Originally published in Domus 409/December 1963
As always happens with the artists, I met Azuma a in a bar few months ago in via Fiori Chiari. Edo Franceschini introduced us. He was small, modest, courteous, smiling. I could not tell how old he was and at some point my curiosity was too great and so I asked him. Kengiro Azuma, which means (in Japan all names have a meaning) the second son of my wife, was born in the mountainous part of his country's largest island, not in Tokyo. The year was1920. So no war? "No, no," he said immediately, "five years, five years of war." He went as a volunteer at sixteen and came out at twenty-one as a captain, with a history of remarkable service. On the tablecloth he drew the profile of his plane: a fighter-bomber. The seven circles on the fuselage signified as many American planes shot down. In addition, a large tonnage English oil tanker fell to the bottom of the sea during the battle for the Philippines.
At a certain point, Captain Azuma, ace of his squadron, requested to participate in a new type of operation that his command was planning. In short, the mission was to take off with enough fuel only for the outgoing flight, without a parachute, to attack the enemy and not return to the base. They called it "Operation Spring" which in Japanese is kamikaze. But this honor—as the Japanese considered it—did not go to the young Azuma who was very sorry about this. Well, even we said: those who die for their country live greatly. But one thing is saying it and the other thing is doing it. They did it because of Shintoism. In other words, the emperor is God and those who die for the emperor earn glory and eternal life. He once visited Azuma's village and the children were commanded to prostrate themselves and not dare look at God incarnate. That was how they were educated.
When the war ended with the Hiroshima mushroom, Consul MacArthur prohibited Shintoism by simple order of the Allied command. The country was in ruins; hunger and unemployment prevailed. The captain was indeed a war hero but he was the hero of a lost war; he knew no other profession than flying, shooting, risking his life. Kengiro began to frequent the public library—a bit to learn and a bit to pass the time. A fortunate episode had him pick up a monograph of reproductions of the work by an Italian sculptor whose name was Marino Marini. It was a kind of electric shock. Kengiro discovered sculpture, and from that day on, he had only one desire - to learn it but above all to go to Italy and study with Marini.
He did. He finally (on a second attempt) got a scholarship and came to Milan. He attended Brera and met his Master who accepted him (an exception to his habits) in his studio first as a favorite student and then as an assistant.
Marini found a way of tucking some lire into Azuma's pocket at the end of the day because you can't live only on enthusiasm, especially in MIlan. And he gave him much advice, especially, "You have to stop imitating me. You have a tradition behind you, within you; you have a home, childhood, original images. You must bring this out; you have to speak of this." For Kengiro Azuma, this was slow and arduous work of research, deepening understanding, and today he occupies a highly esteemed place among Milan sculptors (he considers himself so), both in Italy and abroad. Even in Japan, a large work was acquired for the International Gallery of Modern Art. The prize was a thousand dollars which was not enough to pay even half the cost of material and transportation.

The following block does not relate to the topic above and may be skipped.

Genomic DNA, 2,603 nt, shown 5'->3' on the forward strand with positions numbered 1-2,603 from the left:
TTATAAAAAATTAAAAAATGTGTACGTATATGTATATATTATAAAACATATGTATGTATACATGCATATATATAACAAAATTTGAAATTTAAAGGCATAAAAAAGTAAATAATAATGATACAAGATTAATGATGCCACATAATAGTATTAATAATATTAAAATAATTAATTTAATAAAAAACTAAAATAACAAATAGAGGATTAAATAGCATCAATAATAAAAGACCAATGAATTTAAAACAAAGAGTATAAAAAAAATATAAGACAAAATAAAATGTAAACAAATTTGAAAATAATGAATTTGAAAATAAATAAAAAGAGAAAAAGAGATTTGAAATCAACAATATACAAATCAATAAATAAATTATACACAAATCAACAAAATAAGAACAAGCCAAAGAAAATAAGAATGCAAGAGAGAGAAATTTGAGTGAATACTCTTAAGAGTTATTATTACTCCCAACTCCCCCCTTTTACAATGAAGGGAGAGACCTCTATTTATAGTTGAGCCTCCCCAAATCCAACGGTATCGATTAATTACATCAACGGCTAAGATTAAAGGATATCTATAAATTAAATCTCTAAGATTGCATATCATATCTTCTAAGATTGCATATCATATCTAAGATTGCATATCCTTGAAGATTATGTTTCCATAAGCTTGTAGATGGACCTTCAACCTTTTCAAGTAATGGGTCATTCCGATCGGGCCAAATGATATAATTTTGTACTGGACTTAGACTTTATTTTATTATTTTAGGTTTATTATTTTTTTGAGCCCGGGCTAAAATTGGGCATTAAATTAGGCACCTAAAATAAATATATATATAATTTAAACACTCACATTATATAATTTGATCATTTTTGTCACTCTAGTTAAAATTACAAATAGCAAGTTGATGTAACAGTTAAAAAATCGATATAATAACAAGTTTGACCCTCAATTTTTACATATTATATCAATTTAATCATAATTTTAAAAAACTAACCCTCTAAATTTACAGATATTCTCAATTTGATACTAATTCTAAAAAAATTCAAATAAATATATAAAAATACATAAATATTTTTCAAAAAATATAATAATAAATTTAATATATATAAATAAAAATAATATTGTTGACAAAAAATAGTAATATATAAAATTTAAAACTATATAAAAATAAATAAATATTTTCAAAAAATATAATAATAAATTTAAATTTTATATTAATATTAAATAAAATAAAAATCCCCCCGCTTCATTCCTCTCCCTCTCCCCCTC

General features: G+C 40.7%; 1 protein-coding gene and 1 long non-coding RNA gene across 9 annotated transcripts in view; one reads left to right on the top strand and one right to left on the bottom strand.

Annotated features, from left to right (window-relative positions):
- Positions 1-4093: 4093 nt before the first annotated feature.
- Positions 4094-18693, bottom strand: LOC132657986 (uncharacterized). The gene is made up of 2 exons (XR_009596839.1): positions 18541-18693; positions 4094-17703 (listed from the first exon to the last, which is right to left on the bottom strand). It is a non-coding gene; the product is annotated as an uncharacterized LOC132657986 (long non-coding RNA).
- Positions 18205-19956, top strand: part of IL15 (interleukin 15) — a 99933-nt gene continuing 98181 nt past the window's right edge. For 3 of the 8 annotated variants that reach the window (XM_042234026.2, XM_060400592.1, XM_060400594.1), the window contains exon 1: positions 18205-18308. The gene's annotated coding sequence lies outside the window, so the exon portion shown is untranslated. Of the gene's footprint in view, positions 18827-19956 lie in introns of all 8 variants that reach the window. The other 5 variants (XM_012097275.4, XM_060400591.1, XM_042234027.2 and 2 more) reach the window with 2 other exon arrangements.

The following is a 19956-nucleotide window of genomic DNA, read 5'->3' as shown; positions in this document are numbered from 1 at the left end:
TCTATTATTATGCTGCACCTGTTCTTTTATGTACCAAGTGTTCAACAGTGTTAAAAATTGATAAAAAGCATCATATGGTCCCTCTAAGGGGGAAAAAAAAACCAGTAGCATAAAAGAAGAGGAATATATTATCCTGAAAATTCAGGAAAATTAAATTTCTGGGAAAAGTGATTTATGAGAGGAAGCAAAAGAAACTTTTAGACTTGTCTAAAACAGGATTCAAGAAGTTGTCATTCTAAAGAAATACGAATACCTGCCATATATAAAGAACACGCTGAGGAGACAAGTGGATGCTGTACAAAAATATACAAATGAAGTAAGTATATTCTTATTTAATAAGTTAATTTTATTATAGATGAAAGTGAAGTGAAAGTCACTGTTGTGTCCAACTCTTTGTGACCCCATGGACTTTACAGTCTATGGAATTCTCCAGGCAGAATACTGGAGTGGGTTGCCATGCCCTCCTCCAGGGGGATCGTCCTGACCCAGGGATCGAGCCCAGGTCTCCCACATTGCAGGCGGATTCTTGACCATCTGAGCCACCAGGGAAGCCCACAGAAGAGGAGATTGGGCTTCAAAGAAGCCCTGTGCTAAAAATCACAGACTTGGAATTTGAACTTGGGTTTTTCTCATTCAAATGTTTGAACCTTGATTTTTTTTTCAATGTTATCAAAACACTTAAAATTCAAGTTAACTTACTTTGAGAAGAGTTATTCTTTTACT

That's why Kengiro Azuma, among the seventy people who form the Japanese colony in Milan (there are his artist friends but also businesspeople and formidable experts in chicken farming who can distinguish the sex of a chick at a glance), is certainly not the richest. He has a car, but he lives down in Bovisa with a large studio full of casts and wood models and a single room for housing himself, his wife and child, who is beautiful. Previously, there was a laboratory in this place and downstairs there is still a small, noisy factory that produces metal bottle caps. I was there. His wife immediately began to prepare tea in her own way–very light and sugar-free. He showed us how the newspapers of his country are made and we laughed together looking at those characters that seem to be sophisticated drawing. One day we can get together for a Japanese lunch, right? For the Azumas, that is now more of a curiosity than nostalgia. He does not speak of returning to his country, at least not for now. And then the flight–the polar route, 24 straight hours–is expensive. He is at home in Italy because today Azuma's home is the world of art. Luciano Bianciardi
Biancardi's efforts in journalism have been put together by Isbn Edizioni in the volumes, Luciano Bianciardi. L'antimeridiano I (2005) and Luciano Bianciardi. L'antimeridiano II (2008), both edited by Massimo Coppola, Alberto Piccinini and Luciana Bianciardi.